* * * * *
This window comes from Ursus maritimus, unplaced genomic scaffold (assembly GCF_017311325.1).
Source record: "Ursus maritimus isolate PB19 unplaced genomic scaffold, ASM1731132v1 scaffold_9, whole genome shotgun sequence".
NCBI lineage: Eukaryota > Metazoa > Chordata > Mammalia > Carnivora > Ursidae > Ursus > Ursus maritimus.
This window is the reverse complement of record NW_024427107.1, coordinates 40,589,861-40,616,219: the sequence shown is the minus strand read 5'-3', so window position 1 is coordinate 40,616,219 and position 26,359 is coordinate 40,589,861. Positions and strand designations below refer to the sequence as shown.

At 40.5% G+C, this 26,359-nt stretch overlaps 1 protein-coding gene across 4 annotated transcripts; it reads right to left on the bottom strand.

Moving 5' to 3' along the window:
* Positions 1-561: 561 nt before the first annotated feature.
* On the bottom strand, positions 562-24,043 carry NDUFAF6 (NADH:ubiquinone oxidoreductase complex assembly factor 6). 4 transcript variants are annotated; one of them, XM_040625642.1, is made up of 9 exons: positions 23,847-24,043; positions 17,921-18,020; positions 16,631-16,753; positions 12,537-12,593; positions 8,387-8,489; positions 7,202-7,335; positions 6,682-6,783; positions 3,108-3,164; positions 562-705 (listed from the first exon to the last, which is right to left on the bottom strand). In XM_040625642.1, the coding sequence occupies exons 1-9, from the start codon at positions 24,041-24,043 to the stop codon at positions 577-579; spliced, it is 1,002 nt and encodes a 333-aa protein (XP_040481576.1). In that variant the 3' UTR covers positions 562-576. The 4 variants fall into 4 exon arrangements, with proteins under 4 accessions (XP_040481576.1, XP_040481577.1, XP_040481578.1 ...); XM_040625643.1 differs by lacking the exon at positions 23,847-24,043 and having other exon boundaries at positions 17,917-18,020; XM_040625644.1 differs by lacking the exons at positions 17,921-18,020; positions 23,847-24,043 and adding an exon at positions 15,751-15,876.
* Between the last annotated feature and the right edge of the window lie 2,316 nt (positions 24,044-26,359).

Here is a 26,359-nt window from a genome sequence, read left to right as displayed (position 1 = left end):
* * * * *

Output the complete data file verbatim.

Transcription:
This window comes from Ursus maritimus, unplaced genomic scaffold (assembly GCF_017311325.1).
Source record: "Ursus maritimus isolate PB19 unplaced genomic scaffold, ASM1731132v1 scaffold_9, whole genome shotgun sequence".
NCBI lineage: Eukaryota > Metazoa > Chordata > Mammalia > Carnivora > Ursidae > Ursus > Ursus maritimus.
This window is the reverse complement of record NW_024427107.1, coordinates 40,589,861-40,616,219: the sequence shown is the minus strand read 5'-3', so window position 1 is coordinate 40,616,219 and position 26,359 is coordinate 40,589,861. Positions and strand designations below refer to the sequence as shown.

At 40.5% G+C, this 26,359-nt stretch overlaps 1 protein-coding gene across 4 annotated transcripts; it reads right to left on the bottom strand.

Moving 5' to 3' along the window:
* Positions 1-561: 561 nt before the first annotated feature.
* On the bottom strand, positions 562-24,043 carry NDUFAF6 (NADH:ubiquinone oxidoreductase complex assembly factor 6). 4 transcript variants are annotated; one of them, XM_040625642.1, is made up of 9 exons: positions 23,847-24,043; positions 17,921-18,020; positions 16,631-16,753; positions 12,537-12,593; positions 8,387-8,489; positions 7,202-7,335; positions 6,682-6,783; positions 3,108-3,164; positions 562-705 (listed from the first exon to the last, which is right to left on the bottom strand). In XM_040625642.1, the coding sequence occupies exons 1-9, from the start codon at positions 24,041-24,043 to the stop codon at positions 577-579; spliced, it is 1,002 nt and encodes a 333-aa protein (XP_040481576.1). In that variant the 3' UTR covers positions 562-576. The 4 variants fall into 4 exon arrangements, with proteins under 4 accessions (XP_040481576.1, XP_040481577.1, XP_040481578.1 ...); XM_040625643.1 differs by lacking the exon at positions 23,847-24,043 and having other exon boundaries at positions 17,917-18,020; XM_040625644.1 differs by lacking the exons at positions 17,921-18,020; positions 23,847-24,043 and adding an exon at positions 15,751-15,876.
* Between the last annotated feature and the right edge of the window lie 2,316 nt (positions 24,044-26,359).

Here is a 26,359-nt window from a genome sequence, read left to right as displayed (position 1 = left end):